Bitter herbs embody an array of uniquely flavored plants. These include horseradish, parsley, coriander, mugwort, chamomile, mint, horehound, endive, and many others that might surprise you. Vitamin A-packed Romaine lettuce, for example, is considered a bitter herb because of its aftertaste and its ability to become quite bitter the longer it is left in the Earth.
Many people around the world associate the biblical meaning of the term “bitter herbs” with The Passover Seder, a Jewish feast to mark the beginning of Passover. In fact, the Bible references that these herbs (maror) should be eaten with the Passover lamb and other customary foods. These herbs include romaine lettuce and endives, among many others.
Benefits of Bitter Herbs
In addition to religious symbolism, another reason to add bitter herbs to your plate would be for the health benefits. Many of these herbs, such as mint, mugwort, and horehound, may aid in digestion and relieve gastrointestinal issues. Studies show that the bitter flavor in plants, herbs, and extracts can actually stimulate our brains to release digestive hormones.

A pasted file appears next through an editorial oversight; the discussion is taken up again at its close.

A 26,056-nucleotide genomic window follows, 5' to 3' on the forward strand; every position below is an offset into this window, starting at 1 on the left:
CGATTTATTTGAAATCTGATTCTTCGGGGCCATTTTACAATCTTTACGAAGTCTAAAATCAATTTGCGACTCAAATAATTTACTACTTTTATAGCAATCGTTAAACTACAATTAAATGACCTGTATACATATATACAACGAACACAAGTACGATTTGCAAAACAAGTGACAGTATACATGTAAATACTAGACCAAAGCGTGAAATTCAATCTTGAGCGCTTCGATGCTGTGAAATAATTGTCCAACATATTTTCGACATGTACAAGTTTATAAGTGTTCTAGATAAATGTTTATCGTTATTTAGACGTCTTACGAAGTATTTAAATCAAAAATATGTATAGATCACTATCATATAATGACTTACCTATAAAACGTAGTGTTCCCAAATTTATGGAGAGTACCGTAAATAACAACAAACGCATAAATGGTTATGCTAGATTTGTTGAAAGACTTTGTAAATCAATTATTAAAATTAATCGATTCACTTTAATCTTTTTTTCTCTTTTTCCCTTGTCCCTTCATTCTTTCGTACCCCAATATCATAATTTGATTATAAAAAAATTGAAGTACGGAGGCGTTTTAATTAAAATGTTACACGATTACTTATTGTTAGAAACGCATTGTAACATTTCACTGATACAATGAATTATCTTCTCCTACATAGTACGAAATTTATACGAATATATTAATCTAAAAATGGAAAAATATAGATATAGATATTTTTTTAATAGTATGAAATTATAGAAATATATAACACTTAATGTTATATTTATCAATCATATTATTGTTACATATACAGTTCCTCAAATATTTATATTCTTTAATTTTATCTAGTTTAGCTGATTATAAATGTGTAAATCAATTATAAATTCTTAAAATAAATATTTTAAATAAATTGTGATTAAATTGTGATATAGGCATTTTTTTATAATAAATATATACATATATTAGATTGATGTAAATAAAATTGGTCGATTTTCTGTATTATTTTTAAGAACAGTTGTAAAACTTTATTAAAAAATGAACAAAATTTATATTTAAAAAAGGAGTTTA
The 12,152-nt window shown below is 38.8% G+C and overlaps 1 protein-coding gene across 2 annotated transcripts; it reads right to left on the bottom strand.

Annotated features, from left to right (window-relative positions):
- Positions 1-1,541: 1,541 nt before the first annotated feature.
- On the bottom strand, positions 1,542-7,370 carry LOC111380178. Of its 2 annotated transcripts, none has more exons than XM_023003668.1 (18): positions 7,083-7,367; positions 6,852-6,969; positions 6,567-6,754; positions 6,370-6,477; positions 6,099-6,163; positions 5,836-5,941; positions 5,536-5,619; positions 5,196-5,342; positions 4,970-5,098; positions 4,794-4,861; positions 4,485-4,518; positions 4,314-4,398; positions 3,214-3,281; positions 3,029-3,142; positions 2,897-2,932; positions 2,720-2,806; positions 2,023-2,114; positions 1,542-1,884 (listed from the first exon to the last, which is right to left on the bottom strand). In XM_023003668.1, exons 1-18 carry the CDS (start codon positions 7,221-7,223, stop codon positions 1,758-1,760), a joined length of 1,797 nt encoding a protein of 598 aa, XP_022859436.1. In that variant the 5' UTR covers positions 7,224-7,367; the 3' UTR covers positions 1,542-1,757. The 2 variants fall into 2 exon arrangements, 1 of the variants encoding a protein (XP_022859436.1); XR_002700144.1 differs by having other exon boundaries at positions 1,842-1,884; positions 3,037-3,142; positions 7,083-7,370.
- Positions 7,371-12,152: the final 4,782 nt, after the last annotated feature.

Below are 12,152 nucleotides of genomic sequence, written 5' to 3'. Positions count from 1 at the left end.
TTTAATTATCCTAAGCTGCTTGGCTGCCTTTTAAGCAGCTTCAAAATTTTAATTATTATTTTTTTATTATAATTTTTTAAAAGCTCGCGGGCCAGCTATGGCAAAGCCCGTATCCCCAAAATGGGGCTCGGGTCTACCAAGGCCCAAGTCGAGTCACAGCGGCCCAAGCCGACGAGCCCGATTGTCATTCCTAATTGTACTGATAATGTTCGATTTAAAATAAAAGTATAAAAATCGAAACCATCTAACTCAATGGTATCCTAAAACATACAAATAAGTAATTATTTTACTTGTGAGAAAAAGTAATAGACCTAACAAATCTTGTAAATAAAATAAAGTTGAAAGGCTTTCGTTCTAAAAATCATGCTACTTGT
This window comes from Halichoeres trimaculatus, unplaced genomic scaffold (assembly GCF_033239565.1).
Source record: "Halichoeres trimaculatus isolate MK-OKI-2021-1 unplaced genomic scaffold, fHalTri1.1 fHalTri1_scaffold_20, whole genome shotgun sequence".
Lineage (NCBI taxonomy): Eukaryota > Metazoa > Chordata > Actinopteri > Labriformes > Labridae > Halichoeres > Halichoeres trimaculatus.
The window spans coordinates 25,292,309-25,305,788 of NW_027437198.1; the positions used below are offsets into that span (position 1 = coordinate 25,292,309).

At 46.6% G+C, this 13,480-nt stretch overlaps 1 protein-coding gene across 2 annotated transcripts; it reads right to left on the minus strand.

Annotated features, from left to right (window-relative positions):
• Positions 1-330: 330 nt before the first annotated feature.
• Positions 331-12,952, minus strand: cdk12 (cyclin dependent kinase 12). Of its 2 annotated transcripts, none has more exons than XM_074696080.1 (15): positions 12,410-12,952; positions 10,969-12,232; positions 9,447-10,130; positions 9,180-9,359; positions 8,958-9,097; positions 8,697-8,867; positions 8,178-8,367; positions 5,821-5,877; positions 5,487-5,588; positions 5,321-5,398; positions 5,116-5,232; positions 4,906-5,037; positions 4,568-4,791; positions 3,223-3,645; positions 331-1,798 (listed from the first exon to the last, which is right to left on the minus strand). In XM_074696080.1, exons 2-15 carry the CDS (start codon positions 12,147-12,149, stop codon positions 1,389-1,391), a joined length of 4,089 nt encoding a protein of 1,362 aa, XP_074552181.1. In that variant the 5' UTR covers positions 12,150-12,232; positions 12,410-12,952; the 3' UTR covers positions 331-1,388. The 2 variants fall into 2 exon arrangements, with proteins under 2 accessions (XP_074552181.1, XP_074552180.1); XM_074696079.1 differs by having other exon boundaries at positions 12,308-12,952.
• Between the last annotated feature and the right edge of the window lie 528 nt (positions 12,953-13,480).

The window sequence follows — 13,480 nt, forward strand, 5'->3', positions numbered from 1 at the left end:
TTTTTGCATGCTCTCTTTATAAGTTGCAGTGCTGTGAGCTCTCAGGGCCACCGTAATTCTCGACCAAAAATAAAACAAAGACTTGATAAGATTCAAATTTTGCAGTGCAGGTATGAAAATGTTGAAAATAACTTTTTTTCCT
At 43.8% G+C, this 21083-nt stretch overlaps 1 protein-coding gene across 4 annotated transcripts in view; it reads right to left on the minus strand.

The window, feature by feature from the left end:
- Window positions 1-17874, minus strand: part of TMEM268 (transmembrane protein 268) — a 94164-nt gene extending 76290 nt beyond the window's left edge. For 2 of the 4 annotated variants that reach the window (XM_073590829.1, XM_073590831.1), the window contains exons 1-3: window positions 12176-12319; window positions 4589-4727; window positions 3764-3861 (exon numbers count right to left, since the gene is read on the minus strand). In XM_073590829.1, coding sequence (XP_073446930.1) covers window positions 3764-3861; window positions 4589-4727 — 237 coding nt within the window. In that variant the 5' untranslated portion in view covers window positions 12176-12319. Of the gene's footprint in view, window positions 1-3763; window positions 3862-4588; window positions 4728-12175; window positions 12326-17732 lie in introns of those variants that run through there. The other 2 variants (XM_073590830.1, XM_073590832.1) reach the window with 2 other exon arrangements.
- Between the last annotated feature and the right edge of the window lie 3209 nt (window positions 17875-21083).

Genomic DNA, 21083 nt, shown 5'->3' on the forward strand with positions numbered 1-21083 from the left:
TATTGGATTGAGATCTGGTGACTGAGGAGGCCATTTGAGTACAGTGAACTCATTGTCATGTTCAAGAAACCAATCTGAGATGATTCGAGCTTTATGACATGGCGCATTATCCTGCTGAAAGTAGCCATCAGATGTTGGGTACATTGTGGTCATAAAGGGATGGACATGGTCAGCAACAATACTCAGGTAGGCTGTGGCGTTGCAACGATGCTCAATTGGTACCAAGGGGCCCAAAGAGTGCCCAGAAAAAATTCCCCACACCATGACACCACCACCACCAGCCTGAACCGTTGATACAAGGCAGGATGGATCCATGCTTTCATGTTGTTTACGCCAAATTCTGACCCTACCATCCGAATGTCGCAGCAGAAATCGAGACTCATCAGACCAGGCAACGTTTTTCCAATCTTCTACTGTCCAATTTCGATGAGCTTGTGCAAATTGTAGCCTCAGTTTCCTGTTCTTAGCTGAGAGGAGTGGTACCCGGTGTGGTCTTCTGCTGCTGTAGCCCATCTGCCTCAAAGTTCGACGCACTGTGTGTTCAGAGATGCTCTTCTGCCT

Several minerals in certain species of bitter herbs provide trace amounts of Vitamins A and C. These types of herbs are nearly calorie-free, including the incredibly popular horseradish root, which is often prepared as a flavorful condiment. Grocery and health food stores often carry a selection of many bitter herbs for cooking and herbal teas for drinking. Additionally, you can enhance the medicinal properties and antioxidants in bitter herbs by steeping them longer. However, be prepared for the bitter blast to your taste buds.
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